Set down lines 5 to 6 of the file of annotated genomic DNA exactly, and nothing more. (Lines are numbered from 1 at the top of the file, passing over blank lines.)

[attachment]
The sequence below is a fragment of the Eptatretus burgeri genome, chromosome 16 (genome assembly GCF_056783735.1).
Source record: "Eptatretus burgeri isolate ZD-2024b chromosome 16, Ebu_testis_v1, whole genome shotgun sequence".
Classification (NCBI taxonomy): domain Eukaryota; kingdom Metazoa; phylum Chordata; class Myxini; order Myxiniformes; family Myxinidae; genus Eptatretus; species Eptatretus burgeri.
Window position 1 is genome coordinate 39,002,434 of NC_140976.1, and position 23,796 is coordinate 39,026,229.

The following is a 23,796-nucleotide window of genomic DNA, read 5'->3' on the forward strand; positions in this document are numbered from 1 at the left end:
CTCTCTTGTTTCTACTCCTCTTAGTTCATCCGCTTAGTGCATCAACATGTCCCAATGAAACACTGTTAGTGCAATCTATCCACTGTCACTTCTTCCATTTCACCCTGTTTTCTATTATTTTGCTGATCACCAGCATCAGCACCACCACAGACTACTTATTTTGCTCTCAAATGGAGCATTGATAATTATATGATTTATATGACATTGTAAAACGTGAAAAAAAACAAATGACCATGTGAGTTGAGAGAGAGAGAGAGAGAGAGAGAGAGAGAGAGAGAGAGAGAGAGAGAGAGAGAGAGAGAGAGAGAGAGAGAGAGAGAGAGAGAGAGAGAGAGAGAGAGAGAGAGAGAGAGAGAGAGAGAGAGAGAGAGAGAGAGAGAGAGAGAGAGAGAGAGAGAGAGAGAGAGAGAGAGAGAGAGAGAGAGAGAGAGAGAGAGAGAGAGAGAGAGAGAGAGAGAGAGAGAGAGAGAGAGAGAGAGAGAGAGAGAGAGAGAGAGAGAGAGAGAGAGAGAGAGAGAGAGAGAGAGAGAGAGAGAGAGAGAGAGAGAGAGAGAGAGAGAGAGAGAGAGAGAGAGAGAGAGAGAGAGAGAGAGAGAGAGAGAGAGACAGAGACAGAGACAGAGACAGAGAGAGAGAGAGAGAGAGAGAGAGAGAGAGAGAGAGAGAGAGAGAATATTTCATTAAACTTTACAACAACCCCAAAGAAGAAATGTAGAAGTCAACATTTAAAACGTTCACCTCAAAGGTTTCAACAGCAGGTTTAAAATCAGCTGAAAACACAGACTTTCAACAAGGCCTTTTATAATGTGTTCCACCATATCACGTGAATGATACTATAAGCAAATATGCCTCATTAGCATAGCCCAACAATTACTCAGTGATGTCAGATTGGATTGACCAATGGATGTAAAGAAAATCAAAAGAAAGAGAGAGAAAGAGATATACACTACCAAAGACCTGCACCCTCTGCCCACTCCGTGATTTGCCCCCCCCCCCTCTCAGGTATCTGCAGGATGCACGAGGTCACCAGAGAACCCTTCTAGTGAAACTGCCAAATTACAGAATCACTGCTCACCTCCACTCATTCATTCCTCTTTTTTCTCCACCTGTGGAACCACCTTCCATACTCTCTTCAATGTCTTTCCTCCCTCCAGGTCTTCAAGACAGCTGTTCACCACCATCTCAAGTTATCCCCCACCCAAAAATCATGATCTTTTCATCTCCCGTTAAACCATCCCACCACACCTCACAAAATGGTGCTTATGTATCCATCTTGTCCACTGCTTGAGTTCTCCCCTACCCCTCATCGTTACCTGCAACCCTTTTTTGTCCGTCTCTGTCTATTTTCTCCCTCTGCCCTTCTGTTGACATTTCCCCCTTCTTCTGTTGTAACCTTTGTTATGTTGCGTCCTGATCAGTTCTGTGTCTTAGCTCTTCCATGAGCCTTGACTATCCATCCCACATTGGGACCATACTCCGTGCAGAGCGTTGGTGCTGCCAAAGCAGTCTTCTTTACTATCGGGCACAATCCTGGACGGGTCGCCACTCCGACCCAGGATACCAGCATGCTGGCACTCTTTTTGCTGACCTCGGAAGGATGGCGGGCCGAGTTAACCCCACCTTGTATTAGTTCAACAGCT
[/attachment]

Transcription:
The following is a 23,796-nucleotide window of genomic DNA, read 5'->3' on the forward strand; positions in this document are numbered from 1 at the left end:
CTCTCTTGTTTCTACTCCTCTTAGTTCATCCGCTTAGTGCATCAACATGTCCCAATGAAACACTGTTAGTGCAATCTATCCACTGTCACTTCTTCCATTTCACCCTGTTTTCTATTATTTTGCTGATCACCAGCATCAGCACCACCACAGACTACTTATTTTGCTCTCAAATGGAGCATTGATAATTATATGATTTATATGACATTGTAAAACGTGAAAAAAAACAAATGACCATGTGAGTTGAGAGAGAGAGAGAGAGAGAGAGAGAGAGAGAGAGAGAGAGAGAGAGAGAGAGAGAGAGAGAGAGAGAGAGAGAGAGAGAGAGAGAGAGAGAGAGAGAGAGAGAGAGAGAGAGAGAGAGAGAGAGAGAGAGAGAGAGAGAGAGAGAGAGAGAGAGAGAGAGAGAGAGAGAGAGAGAGAGAGAGAGAGAGAGAGAGAGAGAGAGAGAGAGAGAGAGAGAGAGAGAGAGAGAGAGAGAGAGAGAGAGAGAGAGAGAGAGAGAGAGAGAGAGAGAGAGAGAGAGAGAGAGAGAGAGAGAGAGAGAGAGAGAGAGAGAGAGAGAGAGAGAGAGAGAGAGAGAGAGAGAGAGAGAGAGAGAGAGAGAGACAGAGACAGAGACAGAGACAGAGAGAGAGAGAGAGAGAGAGAGAGAGAGAGAGAGAGAGAGAGAGAATATTTCATTAAACTTTACAACAACCCCAAAGAAGAAATGTAGAAGTCAACATTTAAAACGTTCACCTCAAAGGTTTCAACAGCAGGTTTAAAATCAGCTGAAAACACAGACTTTCAACAAGGCCTTTTATAATGTGTTCCACCATATCACGTGAATGATACTATAAGCAAATATGCCTCATTAGCATAGCCCAACAATTACTCAGTGATGTCAGATTGGATTGACCAATGGATGTAAAGAAAATCAAAAGAAAGAGAGAGAAAGAGATATACACTACCAAAGACCTGCACCCTCTGCCCACTCCGTGATTTGCCCCCCCCCCCTCTCAGGTATCTGCAGGATGCACGAGGTCACCAGAGAACCCTTCTAGTGAAACTGCCAAATTACAGAATCACTGCTCACCTCCACTCATTCATTCCTCTTTTTTCTCCACCTGTGGAACCACCTTCCATACTCTCTTCAATGTCTTTCCTCCCTCCAGGTCTTCAAGACAGCTGTTCACCACCATCTCAAGTTATCCCCCACCCAAAAATCATGATCTTTTCATCTCCCGTTAAACCATCCCACCACACCTCACAAAATGGTGCTTATGTATCCATCTTGTCCACTGCTTGAGTTCTCCCCTACCCCTCATCGTTACCTGCAACCCTTTTTTGTCCGTCTCTGTCTATTTTCTCCCTCTGCCCTTCTGTTGACATTTCCCCCTTCTTCTGTTGTAACCTTTGTTATGTTGCGTCCTGATCAGTTCTGTGTCTTAGCTCTTCCATGAGCCTTGACTATCCATCCCACATTGGGACCATACTCCGTGCAGAGCGTTGGTGCTGCCAAAGCAGTCTTCTTTACTATCGGGCACAATCCTGGACGGGTCGCCACTCCGACCCAGGATACCAGCATGCTGGCACTCTTTTTGCTGACCTCGGAAGGATGGCGGGCCGAGTTAACCCCACCTTGTATTAGTTCAACAGCT